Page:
.- The newly-renovated chapel of Bishop James Wall of the Gallup diocese aims to be part of the spiritual formation of local seminarians as they prepare to pastor churches in the future.
“The idea was to make something peaceful and beautiful, and in God's honor...it's a house for discernment, and seminarians live there at time, so it's also intended to be part of their spiritual formation,” Father Matthew Keller, the Gallup diocese's director of vocations and mission resources, told CNA April 8.
The chapel, attached to the bishop's residence, is located at a discernment house which is at times home to both priests and seminarians of the Gallup diocese. It has been renewed with sacred art from artisans who work in styles native to New Mexico.
“It's all along with the idea of demonstrating to seminarians how to go about seeking out the artists, encouraging, collaborating with the artists, thinking things through very carefully – what is the meaning of each aspect of the chapel, how to do things beautifully and according to the guidelines the Church gives us, following that as closely as we could, while keeping the local customs as well.”
The process has been years in the making, and is nearly completed. The chapel has received a new altar and retablo, a celebrant's chair, sanctuary rail, stations of the cross, flooring, and an image of Our Lady of Guadalupe. A lectern and pews are still in the process of being prepared.
One of the priorities in commissioning the chapel, Fr. Keller said, was “to use the art that's unique and local,” working with “New Mexico artists who are unique, and worthy as well.”
The lengthy process has served to show the seminarians that the renewal and care of church buildings “doesn't happen overnight,” and demonstrated “the patience involved, the fund raising, all the different things that go into it.”
“But also it took a lot of work to do it locally,” said Fr. Keller. “So many things it would be easier to just open up a catalogue...and you might find things that are beautiful that way, but it didn't really fit the model we were going for in this place, which was to serve 'artistic subsidiarity.'”
The style of art in the chapel, called “santero,” is a folk art based on Spanish colonial art, explained Roberto Gonzales, who made the chapel's station's of the cross. Artists in the style make their own pigments, and it is “meant for prayer; it's meant for people to have these images in their house and use them more for prayer than as art.”
Gonzales spoke to CNA/EWTN News April 9, noting that he and other artists in the style “reflect on the saints lives and what they went through, and what it means to have faith. And for the stations, when I was doing those, it was like re-living the Passion...it's a long process, and it's a prayerful process.”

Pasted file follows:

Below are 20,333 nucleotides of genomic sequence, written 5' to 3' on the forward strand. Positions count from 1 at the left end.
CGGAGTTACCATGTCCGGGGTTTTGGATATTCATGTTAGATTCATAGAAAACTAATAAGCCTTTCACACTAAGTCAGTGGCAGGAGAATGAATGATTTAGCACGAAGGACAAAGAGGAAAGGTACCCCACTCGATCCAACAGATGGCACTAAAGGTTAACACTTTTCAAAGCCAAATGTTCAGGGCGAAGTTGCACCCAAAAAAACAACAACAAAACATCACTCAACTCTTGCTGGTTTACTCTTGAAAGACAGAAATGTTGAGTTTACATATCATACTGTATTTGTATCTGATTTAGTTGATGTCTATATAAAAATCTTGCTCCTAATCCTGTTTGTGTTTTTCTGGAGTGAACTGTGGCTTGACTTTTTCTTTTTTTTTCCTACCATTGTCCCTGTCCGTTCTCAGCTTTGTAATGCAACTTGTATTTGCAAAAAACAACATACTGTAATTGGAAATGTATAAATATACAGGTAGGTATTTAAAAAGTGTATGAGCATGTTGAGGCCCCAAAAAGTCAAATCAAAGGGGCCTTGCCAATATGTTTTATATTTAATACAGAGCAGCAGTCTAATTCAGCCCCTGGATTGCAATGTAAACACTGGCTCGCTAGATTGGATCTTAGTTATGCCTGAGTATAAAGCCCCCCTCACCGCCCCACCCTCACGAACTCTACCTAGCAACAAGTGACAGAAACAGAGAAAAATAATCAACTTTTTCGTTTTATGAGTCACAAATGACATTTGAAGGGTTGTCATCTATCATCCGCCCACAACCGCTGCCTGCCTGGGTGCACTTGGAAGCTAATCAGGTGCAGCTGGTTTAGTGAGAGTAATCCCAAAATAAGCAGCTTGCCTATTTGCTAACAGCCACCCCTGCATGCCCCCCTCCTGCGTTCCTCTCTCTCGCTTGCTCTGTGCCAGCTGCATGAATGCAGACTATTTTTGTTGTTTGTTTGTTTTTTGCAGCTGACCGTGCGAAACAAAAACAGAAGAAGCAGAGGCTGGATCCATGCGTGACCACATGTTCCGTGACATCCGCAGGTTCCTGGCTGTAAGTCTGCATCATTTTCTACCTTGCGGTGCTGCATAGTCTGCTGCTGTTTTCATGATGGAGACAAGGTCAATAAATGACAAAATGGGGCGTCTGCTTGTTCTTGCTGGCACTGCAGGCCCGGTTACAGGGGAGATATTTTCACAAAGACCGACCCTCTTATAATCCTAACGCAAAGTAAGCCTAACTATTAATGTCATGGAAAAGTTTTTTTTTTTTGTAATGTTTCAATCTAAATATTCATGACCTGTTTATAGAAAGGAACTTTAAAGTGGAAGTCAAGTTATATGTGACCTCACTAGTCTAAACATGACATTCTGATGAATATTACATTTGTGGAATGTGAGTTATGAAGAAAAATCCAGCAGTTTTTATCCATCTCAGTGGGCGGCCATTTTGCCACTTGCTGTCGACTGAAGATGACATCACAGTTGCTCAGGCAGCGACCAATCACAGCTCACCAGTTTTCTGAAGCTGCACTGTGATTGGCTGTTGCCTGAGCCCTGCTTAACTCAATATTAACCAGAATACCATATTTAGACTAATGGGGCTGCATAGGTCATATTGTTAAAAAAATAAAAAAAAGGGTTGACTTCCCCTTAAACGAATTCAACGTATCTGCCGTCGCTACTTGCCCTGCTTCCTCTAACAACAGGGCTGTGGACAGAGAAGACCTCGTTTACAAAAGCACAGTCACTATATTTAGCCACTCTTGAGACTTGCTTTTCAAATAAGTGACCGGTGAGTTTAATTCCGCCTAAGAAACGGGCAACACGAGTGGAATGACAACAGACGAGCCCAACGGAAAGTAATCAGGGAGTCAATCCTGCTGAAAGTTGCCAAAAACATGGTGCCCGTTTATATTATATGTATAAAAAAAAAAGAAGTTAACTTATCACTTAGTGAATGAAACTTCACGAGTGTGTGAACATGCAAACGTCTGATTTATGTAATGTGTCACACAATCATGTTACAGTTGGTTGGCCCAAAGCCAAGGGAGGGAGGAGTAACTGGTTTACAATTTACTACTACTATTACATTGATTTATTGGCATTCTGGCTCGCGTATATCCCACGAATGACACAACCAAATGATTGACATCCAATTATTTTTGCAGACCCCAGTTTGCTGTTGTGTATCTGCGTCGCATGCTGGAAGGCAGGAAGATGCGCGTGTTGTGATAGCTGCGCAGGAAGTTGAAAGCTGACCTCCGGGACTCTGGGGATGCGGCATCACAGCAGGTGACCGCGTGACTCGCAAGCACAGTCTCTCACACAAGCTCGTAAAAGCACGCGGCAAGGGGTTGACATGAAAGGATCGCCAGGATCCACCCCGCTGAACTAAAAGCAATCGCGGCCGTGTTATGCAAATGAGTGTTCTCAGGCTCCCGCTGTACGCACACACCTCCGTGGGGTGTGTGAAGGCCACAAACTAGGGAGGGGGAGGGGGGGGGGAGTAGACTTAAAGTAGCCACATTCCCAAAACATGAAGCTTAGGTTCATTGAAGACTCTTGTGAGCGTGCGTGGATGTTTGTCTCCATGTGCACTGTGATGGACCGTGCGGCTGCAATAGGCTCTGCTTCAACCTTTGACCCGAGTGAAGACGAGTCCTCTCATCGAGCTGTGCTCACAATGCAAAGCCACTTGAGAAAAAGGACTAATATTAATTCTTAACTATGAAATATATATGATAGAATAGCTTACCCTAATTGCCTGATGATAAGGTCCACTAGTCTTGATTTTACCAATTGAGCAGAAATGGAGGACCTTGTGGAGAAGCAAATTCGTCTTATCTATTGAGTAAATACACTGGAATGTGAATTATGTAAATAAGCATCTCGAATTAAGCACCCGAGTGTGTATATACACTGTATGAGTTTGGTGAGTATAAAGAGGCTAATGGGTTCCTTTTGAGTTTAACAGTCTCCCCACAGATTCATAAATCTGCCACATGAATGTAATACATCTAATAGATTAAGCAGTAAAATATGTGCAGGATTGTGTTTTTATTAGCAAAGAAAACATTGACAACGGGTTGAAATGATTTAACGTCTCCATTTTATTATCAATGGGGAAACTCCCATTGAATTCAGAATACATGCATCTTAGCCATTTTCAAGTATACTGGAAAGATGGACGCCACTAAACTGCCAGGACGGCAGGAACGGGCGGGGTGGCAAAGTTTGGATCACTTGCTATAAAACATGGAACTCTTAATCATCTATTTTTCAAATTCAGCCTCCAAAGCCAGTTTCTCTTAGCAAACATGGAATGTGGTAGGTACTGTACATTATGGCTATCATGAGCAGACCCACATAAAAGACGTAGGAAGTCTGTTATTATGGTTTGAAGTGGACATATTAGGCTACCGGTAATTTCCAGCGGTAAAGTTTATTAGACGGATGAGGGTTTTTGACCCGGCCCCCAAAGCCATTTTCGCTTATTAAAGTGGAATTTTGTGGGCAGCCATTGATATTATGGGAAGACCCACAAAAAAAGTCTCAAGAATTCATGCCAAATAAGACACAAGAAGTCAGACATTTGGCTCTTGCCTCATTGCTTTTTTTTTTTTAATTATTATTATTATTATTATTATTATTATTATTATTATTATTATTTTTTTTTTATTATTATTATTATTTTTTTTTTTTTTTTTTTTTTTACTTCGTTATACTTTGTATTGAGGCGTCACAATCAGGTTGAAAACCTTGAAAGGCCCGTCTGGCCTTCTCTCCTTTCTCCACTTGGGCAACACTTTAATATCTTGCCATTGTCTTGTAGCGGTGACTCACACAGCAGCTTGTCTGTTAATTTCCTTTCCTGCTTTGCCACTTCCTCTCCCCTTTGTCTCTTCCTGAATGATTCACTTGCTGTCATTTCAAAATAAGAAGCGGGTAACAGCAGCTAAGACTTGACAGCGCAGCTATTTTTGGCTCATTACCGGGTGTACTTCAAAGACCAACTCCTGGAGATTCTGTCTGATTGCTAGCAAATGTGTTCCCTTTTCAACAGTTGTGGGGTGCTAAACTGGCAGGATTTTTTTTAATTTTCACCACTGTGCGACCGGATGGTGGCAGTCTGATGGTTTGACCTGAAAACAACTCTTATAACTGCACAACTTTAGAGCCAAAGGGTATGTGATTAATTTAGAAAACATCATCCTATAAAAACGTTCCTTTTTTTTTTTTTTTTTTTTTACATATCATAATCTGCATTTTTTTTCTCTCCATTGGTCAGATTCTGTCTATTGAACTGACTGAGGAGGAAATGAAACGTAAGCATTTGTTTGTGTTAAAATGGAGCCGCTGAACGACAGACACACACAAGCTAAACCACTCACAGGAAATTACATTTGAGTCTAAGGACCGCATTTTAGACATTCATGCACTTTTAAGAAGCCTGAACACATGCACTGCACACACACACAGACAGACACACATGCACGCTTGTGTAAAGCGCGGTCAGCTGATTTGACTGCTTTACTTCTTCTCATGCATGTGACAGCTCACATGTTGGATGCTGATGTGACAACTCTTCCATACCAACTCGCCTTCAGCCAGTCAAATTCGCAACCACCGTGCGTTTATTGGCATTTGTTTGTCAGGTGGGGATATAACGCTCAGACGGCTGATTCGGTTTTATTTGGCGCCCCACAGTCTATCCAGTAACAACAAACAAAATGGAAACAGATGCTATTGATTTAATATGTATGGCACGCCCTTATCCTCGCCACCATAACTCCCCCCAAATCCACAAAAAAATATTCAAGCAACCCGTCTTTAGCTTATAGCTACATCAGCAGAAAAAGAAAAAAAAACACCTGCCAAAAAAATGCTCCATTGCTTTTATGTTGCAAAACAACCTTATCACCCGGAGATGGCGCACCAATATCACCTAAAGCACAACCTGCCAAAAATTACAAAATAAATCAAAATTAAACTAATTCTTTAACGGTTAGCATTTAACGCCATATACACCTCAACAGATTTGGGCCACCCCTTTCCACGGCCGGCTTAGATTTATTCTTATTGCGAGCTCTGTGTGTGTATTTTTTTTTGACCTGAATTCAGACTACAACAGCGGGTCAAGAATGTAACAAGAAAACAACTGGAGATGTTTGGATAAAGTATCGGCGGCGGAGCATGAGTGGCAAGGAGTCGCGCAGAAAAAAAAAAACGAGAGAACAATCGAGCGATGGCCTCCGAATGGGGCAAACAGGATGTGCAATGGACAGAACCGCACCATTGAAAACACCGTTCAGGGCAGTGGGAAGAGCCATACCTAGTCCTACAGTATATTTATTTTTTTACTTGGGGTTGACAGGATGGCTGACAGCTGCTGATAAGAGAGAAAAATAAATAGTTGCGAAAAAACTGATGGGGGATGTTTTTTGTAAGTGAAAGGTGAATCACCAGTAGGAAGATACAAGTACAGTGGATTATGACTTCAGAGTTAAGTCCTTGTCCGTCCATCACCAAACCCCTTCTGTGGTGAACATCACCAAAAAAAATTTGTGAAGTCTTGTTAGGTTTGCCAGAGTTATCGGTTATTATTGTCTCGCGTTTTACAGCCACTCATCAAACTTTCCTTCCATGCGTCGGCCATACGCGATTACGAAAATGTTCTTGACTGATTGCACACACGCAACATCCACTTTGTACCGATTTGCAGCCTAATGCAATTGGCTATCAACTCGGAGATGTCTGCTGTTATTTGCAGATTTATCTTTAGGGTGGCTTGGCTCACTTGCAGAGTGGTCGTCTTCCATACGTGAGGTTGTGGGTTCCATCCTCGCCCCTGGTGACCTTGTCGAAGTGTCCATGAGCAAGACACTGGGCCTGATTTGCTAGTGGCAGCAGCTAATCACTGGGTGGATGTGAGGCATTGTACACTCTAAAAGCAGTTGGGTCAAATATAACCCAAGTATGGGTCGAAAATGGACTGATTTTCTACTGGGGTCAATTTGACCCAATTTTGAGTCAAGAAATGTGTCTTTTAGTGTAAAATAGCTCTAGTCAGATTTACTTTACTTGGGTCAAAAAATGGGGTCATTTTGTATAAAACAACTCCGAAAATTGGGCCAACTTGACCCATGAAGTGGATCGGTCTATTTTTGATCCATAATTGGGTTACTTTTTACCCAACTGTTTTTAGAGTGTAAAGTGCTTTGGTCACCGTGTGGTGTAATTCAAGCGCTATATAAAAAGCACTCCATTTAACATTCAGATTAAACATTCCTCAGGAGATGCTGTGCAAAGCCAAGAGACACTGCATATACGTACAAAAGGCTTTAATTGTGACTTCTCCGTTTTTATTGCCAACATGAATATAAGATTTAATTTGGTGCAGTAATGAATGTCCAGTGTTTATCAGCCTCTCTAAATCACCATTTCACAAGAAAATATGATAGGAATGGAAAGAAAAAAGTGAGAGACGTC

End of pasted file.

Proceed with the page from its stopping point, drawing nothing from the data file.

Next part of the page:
The process of making the stations took a year, as “you pray on each station, you reflect on what Christ was going through at that time, and what it meant, and what it means to humanity, and what it means to you as a person, and how it's affected the world, how it's affected all mankind, and it's just a beautiful thing.”
The style allows for non-literal depictions of the scenes, as when Gonzales shows the Pieta as a large Mary holding a far-smaller Christ, to emphasize, that “he's her baby, a mother's child, and that's what she's mourning.”
In the station in which Christ is nailed to the cross, the background is ethereal and disconnected from the earth, to emphasize the spiritual nature of what's happening, Gonzales said.
Gonzales emphasized that his work is prayerful and it's not so much for renumeration. Fr. Keller, on the other hand, said that for the Church it is important to give artisans due compensation for their work.
“The Church is supposed to be the patron of the arts, and not just a benefactor. Artists aren't expected to work for free, we want to support them and make that viable way of life.”
He said that the chapel was provided through the donations of parishes and individuals who “believe in the project” and the importance of supporting priests, seminarians, and artisans.
Arlene Sena produced the paintings found in the sanctuary, and agreed that prayer is “the key to this tradition.”
Sena produced images of the Holy Family, Saint James, Saint Francis de Sales, Our Lady of Mount Carmel, two angels, and the Sacred Heart. Each was chosen for a particular reason, out of importance to the Gallup diocese and to Bishop Wall.
The woodwork in the sanctuary is modeled on that found in the Gallup cathedral, and an image of Our Lady of Guadalupe was included because she is patroness of the diocese.
Sena told CNA/EWTN News that this chapel was “one of the best projects I've ever worked on,” and said that “once you know who you're preparing these pieces for, it makes it so much easier to pray for those who will be serving in that chapel for years to come.”
Gonzales emphasized again that prayer is central to his process of making art, and that it is for him an important way to promote the faith.
“I'm not a very good speaker, but I can pass the faith by doing art.”
“And that's what it is for me, just spreading the faith.